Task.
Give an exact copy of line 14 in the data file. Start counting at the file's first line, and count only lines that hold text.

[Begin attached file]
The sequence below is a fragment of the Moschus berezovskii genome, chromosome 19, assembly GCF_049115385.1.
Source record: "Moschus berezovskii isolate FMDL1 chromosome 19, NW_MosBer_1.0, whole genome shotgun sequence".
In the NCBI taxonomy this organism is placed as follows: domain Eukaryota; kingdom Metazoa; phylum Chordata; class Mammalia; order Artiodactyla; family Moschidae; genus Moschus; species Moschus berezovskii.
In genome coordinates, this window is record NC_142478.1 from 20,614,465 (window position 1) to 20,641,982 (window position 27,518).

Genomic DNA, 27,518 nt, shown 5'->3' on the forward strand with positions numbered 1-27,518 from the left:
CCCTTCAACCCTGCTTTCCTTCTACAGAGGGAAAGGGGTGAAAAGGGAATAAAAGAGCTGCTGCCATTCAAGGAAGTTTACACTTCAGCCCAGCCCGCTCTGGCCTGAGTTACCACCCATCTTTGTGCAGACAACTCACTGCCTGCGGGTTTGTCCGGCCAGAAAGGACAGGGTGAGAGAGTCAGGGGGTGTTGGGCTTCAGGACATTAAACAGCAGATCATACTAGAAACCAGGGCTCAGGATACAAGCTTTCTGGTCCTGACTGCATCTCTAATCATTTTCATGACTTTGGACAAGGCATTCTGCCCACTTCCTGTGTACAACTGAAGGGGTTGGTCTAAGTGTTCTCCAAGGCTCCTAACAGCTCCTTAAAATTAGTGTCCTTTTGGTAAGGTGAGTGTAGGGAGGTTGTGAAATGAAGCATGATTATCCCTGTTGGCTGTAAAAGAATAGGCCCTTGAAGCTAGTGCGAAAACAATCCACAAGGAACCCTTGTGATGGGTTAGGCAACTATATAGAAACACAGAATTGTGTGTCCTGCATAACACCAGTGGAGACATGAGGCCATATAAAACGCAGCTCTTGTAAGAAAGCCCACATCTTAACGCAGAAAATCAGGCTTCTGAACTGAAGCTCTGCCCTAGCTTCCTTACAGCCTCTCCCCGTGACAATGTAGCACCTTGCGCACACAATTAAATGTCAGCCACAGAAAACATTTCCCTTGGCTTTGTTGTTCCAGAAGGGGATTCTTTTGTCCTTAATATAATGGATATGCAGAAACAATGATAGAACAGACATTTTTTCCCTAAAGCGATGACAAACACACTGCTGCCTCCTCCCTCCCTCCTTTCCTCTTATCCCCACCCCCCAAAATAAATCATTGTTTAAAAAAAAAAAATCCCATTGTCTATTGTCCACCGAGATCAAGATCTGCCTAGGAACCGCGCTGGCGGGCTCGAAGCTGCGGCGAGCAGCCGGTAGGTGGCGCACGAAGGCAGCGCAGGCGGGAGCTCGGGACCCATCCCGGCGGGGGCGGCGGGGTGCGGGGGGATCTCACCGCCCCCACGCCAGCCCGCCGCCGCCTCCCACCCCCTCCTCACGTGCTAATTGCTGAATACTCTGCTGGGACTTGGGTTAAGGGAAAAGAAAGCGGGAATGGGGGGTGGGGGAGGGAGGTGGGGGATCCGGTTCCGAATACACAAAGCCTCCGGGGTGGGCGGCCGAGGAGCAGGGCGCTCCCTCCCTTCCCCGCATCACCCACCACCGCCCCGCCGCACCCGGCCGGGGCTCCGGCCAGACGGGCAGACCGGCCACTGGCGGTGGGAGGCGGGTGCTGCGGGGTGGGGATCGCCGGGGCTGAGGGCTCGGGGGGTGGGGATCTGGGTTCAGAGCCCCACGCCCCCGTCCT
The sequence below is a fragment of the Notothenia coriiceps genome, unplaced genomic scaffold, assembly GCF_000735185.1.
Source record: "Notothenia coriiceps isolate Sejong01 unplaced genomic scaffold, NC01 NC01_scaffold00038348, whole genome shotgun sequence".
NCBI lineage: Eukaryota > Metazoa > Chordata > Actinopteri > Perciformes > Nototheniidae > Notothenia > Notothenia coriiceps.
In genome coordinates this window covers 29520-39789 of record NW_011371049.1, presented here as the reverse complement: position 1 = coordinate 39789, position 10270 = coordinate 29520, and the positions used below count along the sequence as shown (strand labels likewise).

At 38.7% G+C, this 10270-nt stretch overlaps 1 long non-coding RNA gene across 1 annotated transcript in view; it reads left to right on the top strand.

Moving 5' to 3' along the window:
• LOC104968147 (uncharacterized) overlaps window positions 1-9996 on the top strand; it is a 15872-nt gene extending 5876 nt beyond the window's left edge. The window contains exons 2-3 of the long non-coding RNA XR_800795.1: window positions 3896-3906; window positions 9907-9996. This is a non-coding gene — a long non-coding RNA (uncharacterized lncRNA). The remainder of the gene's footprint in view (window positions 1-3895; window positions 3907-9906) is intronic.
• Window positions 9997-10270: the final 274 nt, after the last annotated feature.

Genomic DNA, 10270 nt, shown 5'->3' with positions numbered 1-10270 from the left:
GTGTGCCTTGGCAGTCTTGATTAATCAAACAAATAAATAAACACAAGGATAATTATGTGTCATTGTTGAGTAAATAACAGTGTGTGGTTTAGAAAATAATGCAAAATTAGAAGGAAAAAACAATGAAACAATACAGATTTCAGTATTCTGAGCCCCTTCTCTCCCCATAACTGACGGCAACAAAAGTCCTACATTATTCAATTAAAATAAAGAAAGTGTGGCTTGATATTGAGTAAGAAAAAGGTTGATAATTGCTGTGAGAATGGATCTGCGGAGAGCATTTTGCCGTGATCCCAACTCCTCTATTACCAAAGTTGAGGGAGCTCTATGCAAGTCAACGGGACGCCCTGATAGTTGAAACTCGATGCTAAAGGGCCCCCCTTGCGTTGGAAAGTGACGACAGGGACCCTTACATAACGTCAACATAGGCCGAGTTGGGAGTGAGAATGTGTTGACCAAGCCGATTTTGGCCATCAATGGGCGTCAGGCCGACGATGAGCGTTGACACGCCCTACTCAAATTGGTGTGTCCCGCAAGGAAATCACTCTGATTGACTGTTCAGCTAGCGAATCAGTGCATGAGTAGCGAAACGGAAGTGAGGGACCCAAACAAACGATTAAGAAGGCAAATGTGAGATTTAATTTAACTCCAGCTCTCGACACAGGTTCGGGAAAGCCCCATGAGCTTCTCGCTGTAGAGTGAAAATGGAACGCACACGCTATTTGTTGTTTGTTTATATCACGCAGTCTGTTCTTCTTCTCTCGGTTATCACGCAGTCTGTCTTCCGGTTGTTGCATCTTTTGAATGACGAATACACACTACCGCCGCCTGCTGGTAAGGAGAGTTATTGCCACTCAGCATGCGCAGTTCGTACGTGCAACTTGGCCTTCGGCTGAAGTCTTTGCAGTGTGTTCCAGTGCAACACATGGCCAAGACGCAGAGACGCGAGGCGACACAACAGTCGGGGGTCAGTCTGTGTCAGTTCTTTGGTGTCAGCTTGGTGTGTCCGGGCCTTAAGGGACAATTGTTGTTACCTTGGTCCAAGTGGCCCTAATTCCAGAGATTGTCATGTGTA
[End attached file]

• Window positions 9997-10270: the final 274 nt, after the last annotated feature.